United States District Court, E.D. Michigan, Southern Division
HEATHER L. PIKE, Plaintiff,
COMMISSIONER OF SOCIAL SECURITY, Defendant.
OPINION AND ORDER OVERRULING IN PART and SUSTAINING
IN PART OBJECTIONS , ADOPTING IN PART AND REJECTING IN
PART REPORT AND RECOMMENDATION , GRANTING PLAINTIFF'S
MOTION FOR SUMMARY JUDGMENT OR REMAND , AND DENYING
DEFENDANT'S MOTION FOR SUMMARY JUDGMENT 
STEPHEN J. MURPHY, III UNITED STATES DISTRICT JUDGE.
Commissioner of the Social Security Administration
("SSA") denied Heather Pike's application for
supplemental security income and disability insurance
benefits in a decision issued by an Administrative Law Judge
("ALJ"). After the SSA Appeals Council declined to
review the ruling, Pike appealed. ECF 1. The Court referred
the matter to Magistrate Judge Stephanie Dawkins Davis, and
the parties cross-motions for summary judgment. ECF 3, 12,
13. The magistrate judge issued a Report and Recommendation
("Report") advising the Court to deny Pike's
motion and grant the Commissioner's motion. ECF 14. Pike
filed timely objections to the Report. ECF 15. After
examining the record and considering Pike's objections de
novo, the Court will deny her first objection but sustain her
second objection. The Court will therefore adopt in part and
reject in part the Report, deny the Commissioner's motion
for summary judgment, grant Pike's motion for summary
judgment or remand, and remand the case to the Commissioner
for further proceedings.
Report properly details the events giving rise to Pike's
action against the Commissioner. ECF 14, PgID 620–21.
The Court will adopt that portion of the Report.
who receive an adverse final decision from the Commissioner
may appeal the decision to a federal district court. 42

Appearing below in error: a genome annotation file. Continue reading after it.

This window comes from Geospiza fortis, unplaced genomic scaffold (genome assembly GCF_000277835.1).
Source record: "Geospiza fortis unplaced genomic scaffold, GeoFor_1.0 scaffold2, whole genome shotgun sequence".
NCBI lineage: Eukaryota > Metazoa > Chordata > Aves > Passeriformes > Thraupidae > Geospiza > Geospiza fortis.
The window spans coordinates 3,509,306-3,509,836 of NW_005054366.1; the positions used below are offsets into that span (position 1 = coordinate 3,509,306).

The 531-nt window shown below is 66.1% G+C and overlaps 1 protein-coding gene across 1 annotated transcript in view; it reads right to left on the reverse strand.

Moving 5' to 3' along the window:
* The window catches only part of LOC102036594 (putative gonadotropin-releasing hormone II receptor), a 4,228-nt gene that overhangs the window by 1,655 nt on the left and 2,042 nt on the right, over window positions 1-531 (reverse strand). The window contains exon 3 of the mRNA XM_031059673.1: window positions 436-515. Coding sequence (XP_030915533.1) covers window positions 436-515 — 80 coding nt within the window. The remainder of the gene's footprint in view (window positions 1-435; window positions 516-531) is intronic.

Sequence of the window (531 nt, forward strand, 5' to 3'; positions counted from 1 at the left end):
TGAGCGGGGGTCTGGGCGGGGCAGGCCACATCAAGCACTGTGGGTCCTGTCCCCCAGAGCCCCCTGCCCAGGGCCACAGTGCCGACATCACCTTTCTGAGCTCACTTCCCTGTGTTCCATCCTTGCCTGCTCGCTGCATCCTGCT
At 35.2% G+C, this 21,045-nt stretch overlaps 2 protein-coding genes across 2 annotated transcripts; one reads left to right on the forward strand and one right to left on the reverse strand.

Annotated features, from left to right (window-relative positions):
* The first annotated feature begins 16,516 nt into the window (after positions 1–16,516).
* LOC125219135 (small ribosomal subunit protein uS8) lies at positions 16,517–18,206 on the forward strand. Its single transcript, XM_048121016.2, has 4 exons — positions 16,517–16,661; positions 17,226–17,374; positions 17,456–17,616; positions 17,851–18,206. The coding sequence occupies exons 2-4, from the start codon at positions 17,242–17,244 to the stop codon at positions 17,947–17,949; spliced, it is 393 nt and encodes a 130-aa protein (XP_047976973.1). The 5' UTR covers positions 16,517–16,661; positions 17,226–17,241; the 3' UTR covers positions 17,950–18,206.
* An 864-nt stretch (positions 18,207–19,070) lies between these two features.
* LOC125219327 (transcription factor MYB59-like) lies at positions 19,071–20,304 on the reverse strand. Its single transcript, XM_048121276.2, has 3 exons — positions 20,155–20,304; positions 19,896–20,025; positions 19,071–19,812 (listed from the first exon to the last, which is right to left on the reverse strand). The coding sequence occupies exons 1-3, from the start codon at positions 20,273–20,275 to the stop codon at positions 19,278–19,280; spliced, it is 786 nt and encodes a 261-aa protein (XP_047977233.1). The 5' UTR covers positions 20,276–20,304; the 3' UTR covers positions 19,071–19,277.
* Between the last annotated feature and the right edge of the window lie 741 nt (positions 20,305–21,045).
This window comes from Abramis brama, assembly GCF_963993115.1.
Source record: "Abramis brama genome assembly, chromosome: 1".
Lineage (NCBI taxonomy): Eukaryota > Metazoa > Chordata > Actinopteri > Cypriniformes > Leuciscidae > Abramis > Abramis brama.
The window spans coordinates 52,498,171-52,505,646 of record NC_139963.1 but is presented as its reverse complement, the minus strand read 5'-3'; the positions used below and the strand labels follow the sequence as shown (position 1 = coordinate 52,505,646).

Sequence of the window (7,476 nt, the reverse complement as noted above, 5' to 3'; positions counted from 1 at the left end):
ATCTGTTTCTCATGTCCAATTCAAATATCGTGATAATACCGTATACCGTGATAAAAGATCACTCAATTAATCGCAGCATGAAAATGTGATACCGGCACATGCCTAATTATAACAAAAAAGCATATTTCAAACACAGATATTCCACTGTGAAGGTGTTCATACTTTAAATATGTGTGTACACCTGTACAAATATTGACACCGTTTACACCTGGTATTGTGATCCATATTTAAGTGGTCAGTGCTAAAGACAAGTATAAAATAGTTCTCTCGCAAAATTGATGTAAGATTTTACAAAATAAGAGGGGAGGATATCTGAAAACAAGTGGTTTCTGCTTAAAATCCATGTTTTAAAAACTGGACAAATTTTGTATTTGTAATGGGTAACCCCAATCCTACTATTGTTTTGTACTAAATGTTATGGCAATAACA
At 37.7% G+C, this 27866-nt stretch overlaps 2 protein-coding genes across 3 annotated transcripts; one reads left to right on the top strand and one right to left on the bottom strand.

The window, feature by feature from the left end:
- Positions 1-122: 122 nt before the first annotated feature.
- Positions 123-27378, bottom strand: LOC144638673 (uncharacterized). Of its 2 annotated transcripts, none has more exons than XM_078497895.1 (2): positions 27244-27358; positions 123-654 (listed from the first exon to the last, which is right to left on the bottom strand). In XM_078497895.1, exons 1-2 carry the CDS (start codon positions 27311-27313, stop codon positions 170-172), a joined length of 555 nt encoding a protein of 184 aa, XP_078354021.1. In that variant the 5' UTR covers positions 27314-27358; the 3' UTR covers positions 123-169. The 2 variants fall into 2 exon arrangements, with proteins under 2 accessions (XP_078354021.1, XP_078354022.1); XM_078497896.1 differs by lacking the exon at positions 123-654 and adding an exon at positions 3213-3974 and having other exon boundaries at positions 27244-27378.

U.S.C. § 405(g). When reviewing a case under §
405(g), the Court "must affirm the Commissioner's
conclusions absent a determination that the Commissioner has
failed to apply the correct legal standards or has made
findings of fact unsupported by substantial evidence in the
record." Walters v. Comm'r of Soc. Sec.,
127 F.3d 525, 528 (6th Cir. 1997) (citations omitted).
"Substantial evidence is more than a scintilla of
evidence but less than a preponderance" such that
"a reasonable mind might accept [the evidence] as
adequate to support a conclusion." Cutlip v.
Sec'y of Health & Human Servs., 25 F.3d 284, 286
(6th Cir. 1994) (citation omitted). An ALJ may consider the
entire body of evidence without directly addressing each
piece in his decision. Loral Def. Sys.–Akron v.
N.L.R.B., 200 F.3d 436, 453 (6th Cir. 1999) (citation
omitted). "Nor must an ALJ make explicit credibility
findings as to each bit of conflicting testimony, so long as
his factual findings as a whole show that he implicitly
resolved such conflicts." Id. (internal
quotations and citation omitted) (alteration omitted).
Rule 72(b) governs the review of a magistrate judge's
report. A district court's standard of review depends on
whether a party files objections. The Court need not
undertake any review of portions of a Report to which no
party has objected. Thomas v. Arn, 474 U.S. 140,
149–50 (1985). De novo review is required, however, if
the parties "serve and file specific written objections